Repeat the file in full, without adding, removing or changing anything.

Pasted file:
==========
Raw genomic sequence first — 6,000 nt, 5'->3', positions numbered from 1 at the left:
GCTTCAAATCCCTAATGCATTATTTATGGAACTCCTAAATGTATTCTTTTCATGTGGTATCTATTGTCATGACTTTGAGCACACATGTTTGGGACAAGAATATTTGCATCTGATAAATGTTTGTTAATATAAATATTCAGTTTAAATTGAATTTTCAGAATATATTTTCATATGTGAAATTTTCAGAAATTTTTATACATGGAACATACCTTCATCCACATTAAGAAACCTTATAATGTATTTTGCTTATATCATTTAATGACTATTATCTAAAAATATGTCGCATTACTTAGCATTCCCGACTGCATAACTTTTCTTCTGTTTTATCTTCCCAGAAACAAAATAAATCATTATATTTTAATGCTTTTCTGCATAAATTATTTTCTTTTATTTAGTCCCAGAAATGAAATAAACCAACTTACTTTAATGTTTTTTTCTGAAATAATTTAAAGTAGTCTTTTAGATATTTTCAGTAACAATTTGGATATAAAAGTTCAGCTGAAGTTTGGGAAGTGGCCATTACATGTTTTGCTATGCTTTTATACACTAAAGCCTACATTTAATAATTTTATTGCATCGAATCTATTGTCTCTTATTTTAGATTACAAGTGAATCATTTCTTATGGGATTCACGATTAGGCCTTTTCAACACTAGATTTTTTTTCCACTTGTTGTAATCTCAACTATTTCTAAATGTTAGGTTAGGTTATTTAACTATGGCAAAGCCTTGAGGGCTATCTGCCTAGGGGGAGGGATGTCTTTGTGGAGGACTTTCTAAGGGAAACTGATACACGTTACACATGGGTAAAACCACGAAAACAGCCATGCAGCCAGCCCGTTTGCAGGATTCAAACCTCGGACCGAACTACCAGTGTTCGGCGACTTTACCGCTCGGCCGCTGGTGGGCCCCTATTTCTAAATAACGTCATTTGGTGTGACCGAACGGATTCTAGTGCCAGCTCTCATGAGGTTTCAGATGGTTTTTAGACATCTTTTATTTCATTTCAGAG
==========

Raw genomic sequence first — 6,000 nt, 5'->3', positions numbered from 1 at the left:
GCTTCAAATCCCTAATGCATTATTTATGGAACTCCTAAATGTATTCTTTTCATGTGGTATCTATTGTCATGACTTTGAGCACACATGTTTGGGACAAGAATATTTGCATCTGATAAATGTTTGTTAATATAAATATTCAGTTTAAATTGAATTTTCAGAATATATTTTCATATGTGAAATTTTCAGAAATTTTTATACATGGAACATACCTTCATCCACATTAAGAAACCTTATAATGTATTTTGCTTATATCATTTAATGACTATTATCTAAAAATATGTCGCATTACTTAGCATTCCCGACTGCATAACTTTTCTTCTGTTTTATCTTCCCAGAAACAAAATAAATCATTATATTTTAATGCTTTTCTGCATAAATTATTTTCTTTTATTTAGTCCCAGAAATGAAATAAACCAACTTACTTTAATGTTTTTTTCTGAAATAATTTAAAGTAGTCTTTTAGATATTTTCAGTAACAATTTGGATATAAAAGTTCAGCTGAAGTTTGGGAAGTGGCCATTACATGTTTTGCTATGCTTTTATACACTAAAGCCTACATTTAATAATTTTATTGCATCGAATCTATTGTCTCTTATTTTAGATTACAAGTGAATCATTTCTTATGGGATTCACGATTAGGCCTTTTCAACACTAGATTTTTTTTCCACTTGTTGTAATCTCAACTATTTCTAAATGTTAGGTTAGGTTATTTAACTATGGCAAAGCCTTGAGGGCTATCTGCCTAGGGGGAGGGATGTCTTTGTGGAGGACTTTCTAAGGGAAACTGATACACGTTACACATGGGTAAAACCACGAAAACAGCCATGCAGCCAGCCCGTTTGCAGGATTCAAACCTCGGACCGAACTACCAGTGTTCGGCGACTTTACCGCTCGGCCGCTGGTGGGCCCCTATTTCTAAATAACGTCATTTGGTGTGACCGAACGGATTCTAGTGCCAGCTCTCATGAGGTTTCAGATGGTTTTTAGACATCTTTTATTTCATTTCAGAG